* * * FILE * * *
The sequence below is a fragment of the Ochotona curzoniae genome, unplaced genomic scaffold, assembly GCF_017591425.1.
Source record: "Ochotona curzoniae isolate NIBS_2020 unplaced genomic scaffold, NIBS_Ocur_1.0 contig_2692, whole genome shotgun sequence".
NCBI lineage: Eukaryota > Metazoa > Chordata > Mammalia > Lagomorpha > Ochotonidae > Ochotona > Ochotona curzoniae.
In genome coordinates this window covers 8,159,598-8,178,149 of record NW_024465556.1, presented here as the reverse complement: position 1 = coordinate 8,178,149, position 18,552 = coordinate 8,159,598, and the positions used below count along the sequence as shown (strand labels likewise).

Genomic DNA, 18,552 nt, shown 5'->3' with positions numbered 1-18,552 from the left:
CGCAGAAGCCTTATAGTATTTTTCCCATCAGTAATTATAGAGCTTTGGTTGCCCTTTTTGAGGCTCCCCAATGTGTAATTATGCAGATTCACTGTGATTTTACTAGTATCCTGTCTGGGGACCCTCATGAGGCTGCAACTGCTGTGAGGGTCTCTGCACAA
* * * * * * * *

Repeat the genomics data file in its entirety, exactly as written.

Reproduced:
The sequence below is a fragment of the Ochotona curzoniae genome, unplaced genomic scaffold, assembly GCF_017591425.1.
Source record: "Ochotona curzoniae isolate NIBS_2020 unplaced genomic scaffold, NIBS_Ocur_1.0 contig_2692, whole genome shotgun sequence".
NCBI lineage: Eukaryota > Metazoa > Chordata > Mammalia > Lagomorpha > Ochotonidae > Ochotona > Ochotona curzoniae.
In genome coordinates this window covers 8,159,598-8,178,149 of record NW_024465556.1, presented here as the reverse complement: position 1 = coordinate 8,178,149, position 18,552 = coordinate 8,159,598, and the positions used below count along the sequence as shown (strand labels likewise).

Genomic DNA, 18,552 nt, shown 5'->3' with positions numbered 1-18,552 from the left:
CGCAGAAGCCTTATAGTATTTTTCCCATCAGTAATTATAGAGCTTTGGTTGCCCTTTTTGAGGCTCCCCAATGTGTAATTATGCAGATTCACTGTGATTTTACTAGTATCCTGTCTGGGGACCCTCATGAGGCTGCAACTGCTGTGAGGGTCTCTGCACAA